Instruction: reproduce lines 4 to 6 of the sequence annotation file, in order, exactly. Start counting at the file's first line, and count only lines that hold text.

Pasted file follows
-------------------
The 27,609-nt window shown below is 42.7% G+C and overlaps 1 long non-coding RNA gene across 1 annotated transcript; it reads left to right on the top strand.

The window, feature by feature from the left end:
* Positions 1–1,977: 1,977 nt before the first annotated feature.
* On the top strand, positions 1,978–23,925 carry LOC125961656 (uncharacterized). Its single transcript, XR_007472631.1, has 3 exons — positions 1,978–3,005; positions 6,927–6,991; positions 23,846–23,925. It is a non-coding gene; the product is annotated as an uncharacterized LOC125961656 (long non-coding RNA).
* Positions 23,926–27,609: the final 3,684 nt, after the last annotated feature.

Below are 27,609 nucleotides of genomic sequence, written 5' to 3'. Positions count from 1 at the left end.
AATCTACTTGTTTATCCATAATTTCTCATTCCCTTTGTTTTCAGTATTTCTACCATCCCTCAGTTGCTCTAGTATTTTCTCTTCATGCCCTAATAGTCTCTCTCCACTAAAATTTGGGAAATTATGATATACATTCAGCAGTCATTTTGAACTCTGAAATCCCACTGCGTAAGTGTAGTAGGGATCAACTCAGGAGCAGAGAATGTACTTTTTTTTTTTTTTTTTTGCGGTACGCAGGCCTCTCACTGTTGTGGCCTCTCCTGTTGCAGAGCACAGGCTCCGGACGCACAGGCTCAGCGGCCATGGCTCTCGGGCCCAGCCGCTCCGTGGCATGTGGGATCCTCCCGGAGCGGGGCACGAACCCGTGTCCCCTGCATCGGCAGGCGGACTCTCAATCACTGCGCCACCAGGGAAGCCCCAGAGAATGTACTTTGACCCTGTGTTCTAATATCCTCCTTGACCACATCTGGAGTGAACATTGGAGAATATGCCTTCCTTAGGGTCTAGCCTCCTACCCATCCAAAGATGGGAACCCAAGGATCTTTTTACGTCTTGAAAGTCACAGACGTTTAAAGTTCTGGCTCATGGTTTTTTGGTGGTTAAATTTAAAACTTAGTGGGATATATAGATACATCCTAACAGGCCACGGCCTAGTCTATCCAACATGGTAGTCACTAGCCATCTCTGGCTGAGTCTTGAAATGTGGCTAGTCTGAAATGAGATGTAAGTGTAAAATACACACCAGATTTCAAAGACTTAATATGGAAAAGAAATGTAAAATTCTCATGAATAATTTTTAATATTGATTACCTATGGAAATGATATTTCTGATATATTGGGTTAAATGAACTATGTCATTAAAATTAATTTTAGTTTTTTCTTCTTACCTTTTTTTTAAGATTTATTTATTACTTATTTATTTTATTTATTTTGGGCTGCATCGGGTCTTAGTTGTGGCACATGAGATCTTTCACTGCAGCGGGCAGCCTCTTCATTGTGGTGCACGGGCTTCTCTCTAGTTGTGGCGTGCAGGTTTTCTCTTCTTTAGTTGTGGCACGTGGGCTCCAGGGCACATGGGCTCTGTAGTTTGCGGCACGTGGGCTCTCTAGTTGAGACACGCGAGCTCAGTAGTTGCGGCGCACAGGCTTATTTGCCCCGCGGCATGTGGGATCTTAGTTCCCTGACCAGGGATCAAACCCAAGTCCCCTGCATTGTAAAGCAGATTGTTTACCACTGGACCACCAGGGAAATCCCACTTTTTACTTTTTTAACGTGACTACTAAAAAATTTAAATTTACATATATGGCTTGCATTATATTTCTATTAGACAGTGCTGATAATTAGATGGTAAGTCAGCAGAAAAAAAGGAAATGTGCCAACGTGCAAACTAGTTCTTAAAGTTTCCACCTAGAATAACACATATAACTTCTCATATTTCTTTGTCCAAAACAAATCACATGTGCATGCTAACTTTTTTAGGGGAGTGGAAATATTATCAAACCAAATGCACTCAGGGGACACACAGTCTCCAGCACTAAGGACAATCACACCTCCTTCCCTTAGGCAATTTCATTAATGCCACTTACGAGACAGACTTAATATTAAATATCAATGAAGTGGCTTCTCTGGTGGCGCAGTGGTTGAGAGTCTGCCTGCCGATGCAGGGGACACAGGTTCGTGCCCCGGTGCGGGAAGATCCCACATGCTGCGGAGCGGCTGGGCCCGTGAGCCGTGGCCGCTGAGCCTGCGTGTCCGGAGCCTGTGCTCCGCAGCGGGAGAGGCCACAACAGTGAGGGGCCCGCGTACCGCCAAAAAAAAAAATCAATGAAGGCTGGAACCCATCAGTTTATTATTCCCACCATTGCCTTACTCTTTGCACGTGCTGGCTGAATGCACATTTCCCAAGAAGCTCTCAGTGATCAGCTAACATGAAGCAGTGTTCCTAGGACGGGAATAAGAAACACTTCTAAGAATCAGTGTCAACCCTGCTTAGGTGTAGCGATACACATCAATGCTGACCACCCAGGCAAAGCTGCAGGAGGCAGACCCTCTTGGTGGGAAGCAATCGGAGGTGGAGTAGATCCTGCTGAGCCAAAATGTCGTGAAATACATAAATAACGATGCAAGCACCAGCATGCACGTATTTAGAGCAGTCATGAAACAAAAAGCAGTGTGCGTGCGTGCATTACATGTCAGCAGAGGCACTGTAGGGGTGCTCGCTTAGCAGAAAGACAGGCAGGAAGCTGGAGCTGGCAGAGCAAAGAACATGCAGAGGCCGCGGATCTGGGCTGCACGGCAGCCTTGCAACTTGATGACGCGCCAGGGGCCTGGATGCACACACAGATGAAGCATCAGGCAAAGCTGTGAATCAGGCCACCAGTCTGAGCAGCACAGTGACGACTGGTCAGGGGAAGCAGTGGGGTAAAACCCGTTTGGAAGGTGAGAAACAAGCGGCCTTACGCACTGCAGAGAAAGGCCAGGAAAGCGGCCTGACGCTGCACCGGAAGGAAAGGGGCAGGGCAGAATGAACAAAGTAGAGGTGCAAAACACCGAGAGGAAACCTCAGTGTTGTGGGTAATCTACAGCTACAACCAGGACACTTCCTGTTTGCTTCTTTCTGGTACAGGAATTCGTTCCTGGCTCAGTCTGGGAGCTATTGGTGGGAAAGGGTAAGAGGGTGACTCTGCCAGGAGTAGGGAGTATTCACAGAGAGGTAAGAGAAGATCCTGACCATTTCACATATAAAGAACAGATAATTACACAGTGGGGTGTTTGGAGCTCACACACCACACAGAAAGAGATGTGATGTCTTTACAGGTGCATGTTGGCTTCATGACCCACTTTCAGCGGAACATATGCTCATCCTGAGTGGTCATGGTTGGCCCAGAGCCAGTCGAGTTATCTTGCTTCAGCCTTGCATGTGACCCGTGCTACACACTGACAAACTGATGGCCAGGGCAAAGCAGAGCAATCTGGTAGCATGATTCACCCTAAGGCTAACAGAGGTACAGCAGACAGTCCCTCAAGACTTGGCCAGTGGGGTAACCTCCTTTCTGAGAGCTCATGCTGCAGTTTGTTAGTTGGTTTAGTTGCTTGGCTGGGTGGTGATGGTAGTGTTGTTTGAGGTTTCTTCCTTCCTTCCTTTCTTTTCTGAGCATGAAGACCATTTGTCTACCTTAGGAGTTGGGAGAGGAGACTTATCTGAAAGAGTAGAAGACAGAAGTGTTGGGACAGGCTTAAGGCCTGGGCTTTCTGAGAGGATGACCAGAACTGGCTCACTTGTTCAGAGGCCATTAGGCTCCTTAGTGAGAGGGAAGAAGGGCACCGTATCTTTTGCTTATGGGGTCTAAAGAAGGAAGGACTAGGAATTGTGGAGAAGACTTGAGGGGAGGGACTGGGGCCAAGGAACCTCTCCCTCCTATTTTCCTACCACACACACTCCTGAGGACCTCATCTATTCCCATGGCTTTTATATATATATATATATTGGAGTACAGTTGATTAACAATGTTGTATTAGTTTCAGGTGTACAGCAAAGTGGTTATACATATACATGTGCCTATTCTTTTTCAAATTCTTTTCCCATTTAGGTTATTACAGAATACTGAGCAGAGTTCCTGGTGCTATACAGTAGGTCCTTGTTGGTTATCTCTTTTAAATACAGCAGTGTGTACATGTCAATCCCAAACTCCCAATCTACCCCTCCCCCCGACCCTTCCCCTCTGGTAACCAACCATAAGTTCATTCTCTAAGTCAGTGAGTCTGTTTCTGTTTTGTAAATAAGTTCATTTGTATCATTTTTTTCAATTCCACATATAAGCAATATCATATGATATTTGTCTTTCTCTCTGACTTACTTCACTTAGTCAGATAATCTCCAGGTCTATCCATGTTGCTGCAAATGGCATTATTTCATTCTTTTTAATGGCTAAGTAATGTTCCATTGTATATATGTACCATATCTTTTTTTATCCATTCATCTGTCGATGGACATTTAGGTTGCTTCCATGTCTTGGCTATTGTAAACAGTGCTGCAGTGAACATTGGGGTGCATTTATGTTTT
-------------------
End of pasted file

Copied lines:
* On the top strand, positions 1,978–23,925 carry LOC125961656 (uncharacterized). Its single transcript, XR_007472631.1, has 3 exons — positions 1,978–3,005; positions 6,927–6,991; positions 23,846–23,925. It is a non-coding gene; the product is annotated as an uncharacterized LOC125961656 (long non-coding RNA).
* Positions 23,926–27,609: the final 3,684 nt, after the last annotated feature.

Below are 27,609 nucleotides of genomic sequence, written 5' to 3'. Positions count from 1 at the left end.